Multi-Step Process Between Conviction and Imposition of the Death Penalty

A separate multi-step process exists between conviction and the imposition of the death penalty. After a defendant is found guilty of a capital offense subject to the death penalty, the first step is a second trial to determine whether death will be imposed. At this trial, the jury hears evidence concerning aggravators, circumstances that weigh toward death, and mitigators, which weigh in favor of mercy.

The defense and prosecution can present new evidence supporting these circumstances. The jury then makes a sentencing recommendation based on these aggravators and mitigators. Florida, unlike many other states, does not require that the death recommendation be unanimous. A simple majority, a single person, is all it takes for a recommendation of death.

The Fifteen Aggravating Circumstances As Defined by Florida Statute

The aggravating circumstances that can apply in any given first degree murder case are limited to those set forth in Florida Statute § 921.141(5). These circumstances are limited to fifteen possible aggravators:

1. § 921.141(5)(a): The capital felony was committed by a person previously convicted of a felony and under sentence of imprisonment or placed in community control or felony probation ("while serving a sentence").

2. § 921.141(5)(b): The defendant was previously convicted of another capital felony or of a felony involving the use or threat of violence to the person ("prior violent felony conviction").

3. § 921.141(5)(c): The defendant knowingly created a great risk of death to many persons ("great risk of death").

4. § 921.141(5)(d): The capital felony was committed while the defendant was engaged, or was an accomplice, in the commission of, or an attempt to commit, or flight after committing or attempting to commit , any robbery; sexual battery; aggravated child abuse; abuse of an elderly person or disabled adult resulting in great bodily harm, permanent disfigurement; arson; burglary; kidnapping; aircraft piracy; or unlawful throwing, placing , or discharging of a destructive device or bomb ("during course of a felony").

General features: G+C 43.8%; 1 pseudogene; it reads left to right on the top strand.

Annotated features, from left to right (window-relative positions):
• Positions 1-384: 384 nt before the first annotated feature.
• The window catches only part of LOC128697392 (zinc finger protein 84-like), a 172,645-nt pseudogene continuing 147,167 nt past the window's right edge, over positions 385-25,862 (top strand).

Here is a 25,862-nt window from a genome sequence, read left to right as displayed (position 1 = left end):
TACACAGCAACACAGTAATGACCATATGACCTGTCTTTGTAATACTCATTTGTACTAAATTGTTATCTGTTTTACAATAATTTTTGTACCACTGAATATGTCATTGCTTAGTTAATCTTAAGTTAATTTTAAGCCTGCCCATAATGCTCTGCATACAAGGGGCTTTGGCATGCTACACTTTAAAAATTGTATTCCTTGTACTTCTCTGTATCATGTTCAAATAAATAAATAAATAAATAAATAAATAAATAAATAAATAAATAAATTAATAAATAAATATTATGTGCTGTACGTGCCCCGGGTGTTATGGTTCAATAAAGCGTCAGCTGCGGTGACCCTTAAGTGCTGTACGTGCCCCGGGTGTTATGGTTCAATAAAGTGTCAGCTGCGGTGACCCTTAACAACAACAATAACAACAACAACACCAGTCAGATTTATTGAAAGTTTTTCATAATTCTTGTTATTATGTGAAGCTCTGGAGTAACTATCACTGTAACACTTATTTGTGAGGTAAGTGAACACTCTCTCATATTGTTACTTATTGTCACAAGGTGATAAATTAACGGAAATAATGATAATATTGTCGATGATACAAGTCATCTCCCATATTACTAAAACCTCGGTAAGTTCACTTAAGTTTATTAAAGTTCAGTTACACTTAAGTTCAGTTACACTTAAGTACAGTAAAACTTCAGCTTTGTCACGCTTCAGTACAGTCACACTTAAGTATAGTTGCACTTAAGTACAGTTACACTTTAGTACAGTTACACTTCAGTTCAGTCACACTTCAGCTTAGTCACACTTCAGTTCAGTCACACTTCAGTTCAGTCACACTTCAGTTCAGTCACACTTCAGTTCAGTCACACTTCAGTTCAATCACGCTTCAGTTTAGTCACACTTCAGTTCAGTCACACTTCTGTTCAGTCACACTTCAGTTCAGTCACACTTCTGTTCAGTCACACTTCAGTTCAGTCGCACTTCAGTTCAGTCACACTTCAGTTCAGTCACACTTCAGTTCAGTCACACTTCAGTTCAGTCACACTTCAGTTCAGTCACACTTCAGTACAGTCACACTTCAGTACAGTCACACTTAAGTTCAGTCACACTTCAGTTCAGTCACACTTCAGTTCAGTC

5. § 921.141(5)(e): The capital felony was committed for the purpose of avoiding or preventing a lawful arrest or affecting an escape from custody ("escape or avoiding arrest").

6. § 921.141(5)(f): The capital felony was committed for pecuniary gain ("pecuniary gain").

7. § 921.141(5)(g): The capital felony was committed to disrupt or hinder the lawful exercise of any governmental function or the enforcement of laws ("disrupting government function").

8. § 921.141(5)(h): The capital felony was especially heinous, atrocious, or cruel ("HAC").

9. § 921.141(5)(i): The capital felony was a homicide and was committed in cold, calculated and premeditated manner without any pretense of moral or legal justification ("CCP").

10. § 921.141(5)(j): The victim of the capital felony was a law enforcement officer engaged in the performance of his or her official duties ("LEO victim").

11. § 921.141(5)(k): The victim of the capital felony was an elected or appointed public official engaged in the performance of his or her official duties if the motive for the capital felony was related, in whole or in part, to the victim's official capacity ("government official performing duties").

12. § 921.141(5)(l): The victim of the capital felony was a person less than 12 years of age ("child under 12").

13. § 921.141(5)(m): The victim of the capital felony was particularly vulnerable due to advanced age or disability, or because the defendant stood in a position of familial or custodial authority over the victim ("advanced age or disability").

14. § 921.141(5)(n):The capital felony was committed by a criminal street gang member, as defined in § 874.03 ("street gang member").

15. § 921.141(5)(o):The capital felony was committed by a person designated as a sexual predator pursuant to § 775.21 or a person previously designated as a sexual predator who had the sexual predator designation removed ("sexual predator").

Next Friday - an in-depth look at Death in Florida continues with the mitigating factors that can apply in any first degree murder case under Florida law.